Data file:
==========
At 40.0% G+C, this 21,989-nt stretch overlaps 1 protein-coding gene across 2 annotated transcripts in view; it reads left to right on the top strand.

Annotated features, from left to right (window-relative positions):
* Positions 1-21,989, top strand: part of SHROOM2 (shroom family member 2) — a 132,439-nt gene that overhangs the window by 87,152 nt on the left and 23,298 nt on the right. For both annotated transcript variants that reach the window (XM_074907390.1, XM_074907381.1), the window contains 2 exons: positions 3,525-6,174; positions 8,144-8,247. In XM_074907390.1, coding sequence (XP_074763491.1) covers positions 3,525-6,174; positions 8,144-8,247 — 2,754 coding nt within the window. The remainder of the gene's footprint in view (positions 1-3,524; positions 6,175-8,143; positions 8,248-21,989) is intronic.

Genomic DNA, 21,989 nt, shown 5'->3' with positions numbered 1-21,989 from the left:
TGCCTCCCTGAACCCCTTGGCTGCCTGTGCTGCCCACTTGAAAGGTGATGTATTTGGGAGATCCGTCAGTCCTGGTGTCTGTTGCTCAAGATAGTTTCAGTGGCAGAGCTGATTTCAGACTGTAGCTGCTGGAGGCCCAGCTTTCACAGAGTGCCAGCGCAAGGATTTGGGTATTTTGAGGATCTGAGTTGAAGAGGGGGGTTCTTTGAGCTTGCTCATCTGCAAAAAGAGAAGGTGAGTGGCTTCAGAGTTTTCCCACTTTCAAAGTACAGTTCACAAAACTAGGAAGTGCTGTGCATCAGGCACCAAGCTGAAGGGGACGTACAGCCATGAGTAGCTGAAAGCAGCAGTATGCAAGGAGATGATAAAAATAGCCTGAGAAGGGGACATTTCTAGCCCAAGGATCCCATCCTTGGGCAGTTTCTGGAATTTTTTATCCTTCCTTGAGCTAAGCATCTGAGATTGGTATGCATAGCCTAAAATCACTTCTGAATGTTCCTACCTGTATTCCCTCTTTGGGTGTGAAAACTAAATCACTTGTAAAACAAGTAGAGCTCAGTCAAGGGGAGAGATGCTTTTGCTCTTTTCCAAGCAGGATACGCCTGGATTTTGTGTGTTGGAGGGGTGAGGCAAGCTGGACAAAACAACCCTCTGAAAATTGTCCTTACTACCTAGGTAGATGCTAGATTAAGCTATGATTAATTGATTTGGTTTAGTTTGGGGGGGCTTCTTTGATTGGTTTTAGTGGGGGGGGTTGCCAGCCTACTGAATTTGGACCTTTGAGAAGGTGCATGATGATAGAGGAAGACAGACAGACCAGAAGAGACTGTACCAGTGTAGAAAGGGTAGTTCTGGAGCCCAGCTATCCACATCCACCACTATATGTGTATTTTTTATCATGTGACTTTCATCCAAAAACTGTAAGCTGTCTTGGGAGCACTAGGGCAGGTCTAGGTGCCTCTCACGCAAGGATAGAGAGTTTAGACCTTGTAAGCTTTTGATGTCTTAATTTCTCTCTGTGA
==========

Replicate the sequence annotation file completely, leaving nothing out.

At 40.0% G+C, this 21,989-nt stretch overlaps 1 protein-coding gene across 2 annotated transcripts in view; it reads left to right on the top strand.

Annotated features, from left to right (window-relative positions):
* Positions 1-21,989, top strand: part of SHROOM2 (shroom family member 2) — a 132,439-nt gene that overhangs the window by 87,152 nt on the left and 23,298 nt on the right. For both annotated transcript variants that reach the window (XM_074907390.1, XM_074907381.1), the window contains 2 exons: positions 3,525-6,174; positions 8,144-8,247. In XM_074907390.1, coding sequence (XP_074763491.1) covers positions 3,525-6,174; positions 8,144-8,247 — 2,754 coding nt within the window. The remainder of the gene's footprint in view (positions 1-3,524; positions 6,175-8,143; positions 8,248-21,989) is intronic.

Genomic DNA, 21,989 nt, shown 5'->3' with positions numbered 1-21,989 from the left:
TGCCTCCCTGAACCCCTTGGCTGCCTGTGCTGCCCACTTGAAAGGTGATGTATTTGGGAGATCCGTCAGTCCTGGTGTCTGTTGCTCAAGATAGTTTCAGTGGCAGAGCTGATTTCAGACTGTAGCTGCTGGAGGCCCAGCTTTCACAGAGTGCCAGCGCAAGGATTTGGGTATTTTGAGGATCTGAGTTGAAGAGGGGGGTTCTTTGAGCTTGCTCATCTGCAAAAAGAGAAGGTGAGTGGCTTCAGAGTTTTCCCACTTTCAAAGTACAGTTCACAAAACTAGGAAGTGCTGTGCATCAGGCACCAAGCTGAAGGGGACGTACAGCCATGAGTAGCTGAAAGCAGCAGTATGCAAGGAGATGATAAAAATAGCCTGAGAAGGGGACATTTCTAGCCCAAGGATCCCATCCTTGGGCAGTTTCTGGAATTTTTTATCCTTCCTTGAGCTAAGCATCTGAGATTGGTATGCATAGCCTAAAATCACTTCTGAATGTTCCTACCTGTATTCCCTCTTTGGGTGTGAAAACTAAATCACTTGTAAAACAAGTAGAGCTCAGTCAAGGGGAGAGATGCTTTTGCTCTTTTCCAAGCAGGATACGCCTGGATTTTGTGTGTTGGAGGGGTGAGGCAAGCTGGACAAAACAACCCTCTGAAAATTGTCCTTACTACCTAGGTAGATGCTAGATTAAGCTATGATTAATTGATTTGGTTTAGTTTGGGGGGGCTTCTTTGATTGGTTTTAGTGGGGGGGGTTGCCAGCCTACTGAATTTGGACCTTTGAGAAGGTGCATGATGATAGAGGAAGACAGACAGACCAGAAGAGACTGTACCAGTGTAGAAAGGGTAGTTCTGGAGCCCAGCTATCCACATCCACCACTATATGTGTATTTTTTATCATGTGACTTTCATCCAAAAACTGTAAGCTGTCTTGGGAGCACTAGGGCAGGTCTAGGTGCCTCTCACGCAAGGATAGAGAGTTTAGACCTTGTAAGCTTTTGATGTCTTAATTTCTCTCTGTGA